The End of Life, the Civil War, History, and the Book…

[et_pb_section bb_built=”1″][et_pb_row][et_pb_column type=”4_4″][et_pb_post_title _builder_version=”3.1.1″ featured_placement=”background” background_color=”rgba(0,0,0,0.3)” background_blend=”overlay” text_color=”light” text_orientation=”center” title_font_size=”46px” meta_font_size=”13″ saved_tabs=”all” global_module=”485″ /][et_pb_text _builder_version=”3.1.1″]

Photo Credit: Caryn Code

When I was a very young kid, my parents had a subscription to Life magazine. It would come in the snail mail once a week. Thursday, if memory serves. When I got home from school on that afternoon, I’d rush to the mail slot at the front door and take the magazine to our "music room" and lay down prone on the carpet to read what in the world happened over the past 7 days. It was a tall magazine—about 13.5 inches in its heyday. It was full of pictures—mostly black and white—shot by great photo journalists all over the world. Some were serious, some frivolous, tragic, historic, funny. It was sort of the Instagram of the mid-20th century. The final page always had a full page gag photo "Miscellany." I would often "cheat" and go there first. The experience entertained and informed and provided a "slice of life" for the preceding week. I learned a lot about life, current events, war, peace, society…every week from Life.

I don’t recall when the family stopped getting Life. Maybe I stopped paying attention, getting more interested in other ways of obtaining information.

Photo Credit: Caryn Code

Flash forward many years, and I began selling Life in the bookstore. Folks would bring boxes stacked with Life in the trunks of their cars, and I would buy the lot and resell them one at a time. They were very popular. The World War II years commanded a premium. If the cover featured someone famous and iconic like Marilyn Monroe or Winston Churchill, the price would go up. The first few years of Life (1936-1940) would always be more valuable as well. Margaret Bourke-White shot the cover photo of the very first issue "November 23, 1936," and I believe I could easily ask $100 for a copy in great condition. Unfortunately, people liked to read and rummage through the magazines in the store, and mishandling damaged many rendering them unsalable.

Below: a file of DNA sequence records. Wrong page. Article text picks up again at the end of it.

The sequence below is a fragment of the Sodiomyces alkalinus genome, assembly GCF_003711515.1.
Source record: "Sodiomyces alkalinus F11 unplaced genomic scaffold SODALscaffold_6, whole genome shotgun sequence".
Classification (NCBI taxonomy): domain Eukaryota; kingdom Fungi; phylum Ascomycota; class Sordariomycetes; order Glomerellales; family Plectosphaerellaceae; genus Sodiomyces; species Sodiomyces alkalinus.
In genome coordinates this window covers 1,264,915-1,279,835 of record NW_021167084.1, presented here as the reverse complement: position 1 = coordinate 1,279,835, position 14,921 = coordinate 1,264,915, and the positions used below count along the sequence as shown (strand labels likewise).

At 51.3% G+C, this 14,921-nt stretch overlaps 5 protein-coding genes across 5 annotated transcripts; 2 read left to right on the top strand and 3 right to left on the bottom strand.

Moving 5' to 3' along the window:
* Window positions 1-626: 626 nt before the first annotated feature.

Photo Credit: Caryn Code

We still sell them online via WonderBook.com. They sell "okay." Usually for a just a few dollars per issue. If a copy isn’t perfect, we won’t list it at all. Those likely go on the sidewalk tables at 95¢ each at our brick-and-mortar stores.

Flash forward to February 2016, and a librarian with the Gettysburg library reached out to me via email. I had bought some great books from her personal collection. She reminded me that two years earlier, she had mentioned the library was deaccessioning some of their old, duplicate, obsolete, and seldom used books. She wrote that there were about 45 3-foot shelves of mostly very old books but also many linear feet of bound Life magazines and National Geographic. Some images of the shelving were included. I saw some great leather sets and vintage cloth. Intriguing.

"Would Wonder Book be interested?"

"Sure!"

I was put in touch with her supervisor, and we tried to schedule a visit. But as things often happen, she was unavailable when I was free and vice versa. Eventually, the communication ball got dropped either here or there.

Flash forward to June 2017! And the project that had been lost in an inbox got restarted. Then I dropped the ball. The summer became a madhouse of incoming books and projects, and I failed to follow up.

Flash forward to earlier this month—the Gettysburg library acquisition was now nearly 20 months on—in some ways 44 months! I got a reminder email. Oops. A deal is a deal, and a promise a promise. I offered to come up myself on the next Saturday, and take them all away.

Photo Credit: Caryn Code

I snagged a volunteer, Caryn Code, to work on a Saturday, and off we went. It was a beautiful, cool, clear, late summer/early fall day. The trip from Frederick, MD to Gettysburg, PA along the US 15 along the Catoctin Mountain range is beautiful and historic. It passes the National Pike (one of the first wagon trails west through the Cumberland Gap), Camp David, the Furnaces, Mount St. Mary’s Saint Elizabeth Ann Seton and Grotto of Lourdes Shrines, the Mason-Dixon Line, President Eisenhower’s farm, and some beautiful farms and estates. And then of course, there are the Civil War battlefields and beautiful historic town of Gettysburg itself. The old stone library near the square in Gettysburg is a classic building.


We pulled the van behind the building and backed into the loading dock area. Hundreds of boxes accumulating for their next book sale were stacked around the storage area. We were led up seven stairs and through a door to a room with a bank of burgundy, metal, automated bookcases. These high tech devices are on tracks, and with a gentle turn of a crank, they roll left or right moving a whole "wall" of shelved books to reveal one row while closing off another. The Head Librarian turned the big chrome crank, and a wall of mostly very old books appeared. Two walls actually, as books were stocked on both sides of the newly created aisle. Some were simply beautiful. Others were worn and had the dreaded library markings on the spine, which while necessary for libraries to shelve their books in the proper places and keep track of them, hurts their resale value because collectors consider the markings defacements.